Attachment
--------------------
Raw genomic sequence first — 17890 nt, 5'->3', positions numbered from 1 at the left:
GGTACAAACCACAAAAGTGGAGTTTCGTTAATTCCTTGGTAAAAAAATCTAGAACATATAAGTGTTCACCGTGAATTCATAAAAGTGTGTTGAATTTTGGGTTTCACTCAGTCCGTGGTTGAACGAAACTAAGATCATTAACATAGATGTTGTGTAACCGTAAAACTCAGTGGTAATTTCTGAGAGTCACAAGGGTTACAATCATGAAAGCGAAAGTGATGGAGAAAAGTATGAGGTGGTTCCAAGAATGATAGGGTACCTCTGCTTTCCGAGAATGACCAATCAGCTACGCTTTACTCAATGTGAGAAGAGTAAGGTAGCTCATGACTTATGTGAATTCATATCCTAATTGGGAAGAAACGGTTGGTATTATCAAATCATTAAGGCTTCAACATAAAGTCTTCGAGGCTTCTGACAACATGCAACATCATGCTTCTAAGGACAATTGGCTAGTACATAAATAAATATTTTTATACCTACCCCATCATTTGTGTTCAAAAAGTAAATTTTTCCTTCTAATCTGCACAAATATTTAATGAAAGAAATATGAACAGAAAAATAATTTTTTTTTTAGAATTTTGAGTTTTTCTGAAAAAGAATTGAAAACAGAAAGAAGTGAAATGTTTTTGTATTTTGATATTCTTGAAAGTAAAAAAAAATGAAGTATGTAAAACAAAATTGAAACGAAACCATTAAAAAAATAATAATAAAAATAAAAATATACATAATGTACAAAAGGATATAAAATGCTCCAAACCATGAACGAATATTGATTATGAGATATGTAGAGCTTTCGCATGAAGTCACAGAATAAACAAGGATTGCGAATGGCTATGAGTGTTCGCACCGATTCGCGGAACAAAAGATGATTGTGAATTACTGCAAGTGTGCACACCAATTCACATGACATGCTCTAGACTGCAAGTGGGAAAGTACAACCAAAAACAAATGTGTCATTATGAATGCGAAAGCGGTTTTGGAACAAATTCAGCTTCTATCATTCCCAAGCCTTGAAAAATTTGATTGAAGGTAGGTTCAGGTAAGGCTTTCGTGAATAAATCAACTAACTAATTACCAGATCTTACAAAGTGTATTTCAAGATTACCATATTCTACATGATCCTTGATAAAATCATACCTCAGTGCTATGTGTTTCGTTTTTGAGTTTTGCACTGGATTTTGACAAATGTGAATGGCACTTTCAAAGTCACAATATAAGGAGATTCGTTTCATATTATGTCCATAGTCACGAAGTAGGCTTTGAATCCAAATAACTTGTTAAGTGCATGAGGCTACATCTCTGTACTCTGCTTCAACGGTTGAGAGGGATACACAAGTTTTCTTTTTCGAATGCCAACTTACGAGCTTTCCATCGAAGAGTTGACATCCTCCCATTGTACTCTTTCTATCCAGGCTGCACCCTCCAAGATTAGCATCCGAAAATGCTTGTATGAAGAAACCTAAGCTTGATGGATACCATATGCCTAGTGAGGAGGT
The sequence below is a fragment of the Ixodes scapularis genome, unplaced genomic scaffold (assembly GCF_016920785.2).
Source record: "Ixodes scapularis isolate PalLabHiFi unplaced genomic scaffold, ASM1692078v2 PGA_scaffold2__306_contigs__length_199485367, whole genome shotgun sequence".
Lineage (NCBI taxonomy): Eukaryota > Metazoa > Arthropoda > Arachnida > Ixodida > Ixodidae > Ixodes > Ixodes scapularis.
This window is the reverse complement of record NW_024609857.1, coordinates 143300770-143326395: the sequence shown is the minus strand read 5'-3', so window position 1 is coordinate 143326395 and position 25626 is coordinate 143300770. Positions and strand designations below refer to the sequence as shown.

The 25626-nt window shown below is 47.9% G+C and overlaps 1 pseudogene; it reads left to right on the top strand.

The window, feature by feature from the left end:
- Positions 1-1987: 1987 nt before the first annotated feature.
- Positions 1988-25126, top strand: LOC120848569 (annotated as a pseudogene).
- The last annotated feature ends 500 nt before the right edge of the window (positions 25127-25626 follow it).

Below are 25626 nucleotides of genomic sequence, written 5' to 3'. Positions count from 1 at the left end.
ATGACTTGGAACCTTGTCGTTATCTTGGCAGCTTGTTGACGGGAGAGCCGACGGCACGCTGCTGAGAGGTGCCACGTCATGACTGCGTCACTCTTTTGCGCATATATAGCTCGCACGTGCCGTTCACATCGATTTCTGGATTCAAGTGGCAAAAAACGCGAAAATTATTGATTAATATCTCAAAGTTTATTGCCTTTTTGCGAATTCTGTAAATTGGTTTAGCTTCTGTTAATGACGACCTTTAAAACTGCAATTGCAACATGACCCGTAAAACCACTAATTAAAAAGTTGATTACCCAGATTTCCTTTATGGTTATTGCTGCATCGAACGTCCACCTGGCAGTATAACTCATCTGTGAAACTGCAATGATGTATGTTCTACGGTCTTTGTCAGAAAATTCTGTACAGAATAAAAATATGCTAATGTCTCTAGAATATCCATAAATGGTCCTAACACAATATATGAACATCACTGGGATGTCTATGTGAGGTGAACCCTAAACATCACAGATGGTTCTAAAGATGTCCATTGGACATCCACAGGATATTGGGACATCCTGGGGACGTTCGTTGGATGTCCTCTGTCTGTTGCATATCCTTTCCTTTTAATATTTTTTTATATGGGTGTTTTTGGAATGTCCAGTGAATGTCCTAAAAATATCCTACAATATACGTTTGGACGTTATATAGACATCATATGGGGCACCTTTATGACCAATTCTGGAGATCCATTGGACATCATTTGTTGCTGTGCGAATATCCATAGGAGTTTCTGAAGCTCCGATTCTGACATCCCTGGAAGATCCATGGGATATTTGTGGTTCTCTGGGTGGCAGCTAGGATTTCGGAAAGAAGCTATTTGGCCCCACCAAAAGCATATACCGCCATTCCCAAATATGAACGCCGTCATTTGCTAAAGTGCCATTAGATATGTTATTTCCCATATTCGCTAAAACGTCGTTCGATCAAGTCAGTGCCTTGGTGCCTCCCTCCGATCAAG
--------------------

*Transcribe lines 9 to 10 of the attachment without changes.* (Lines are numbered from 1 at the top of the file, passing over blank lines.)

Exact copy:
- Positions 1-1987: 1987 nt before the first annotated feature.
- Positions 1988-25126, top strand: LOC120848569 (annotated as a pseudogene).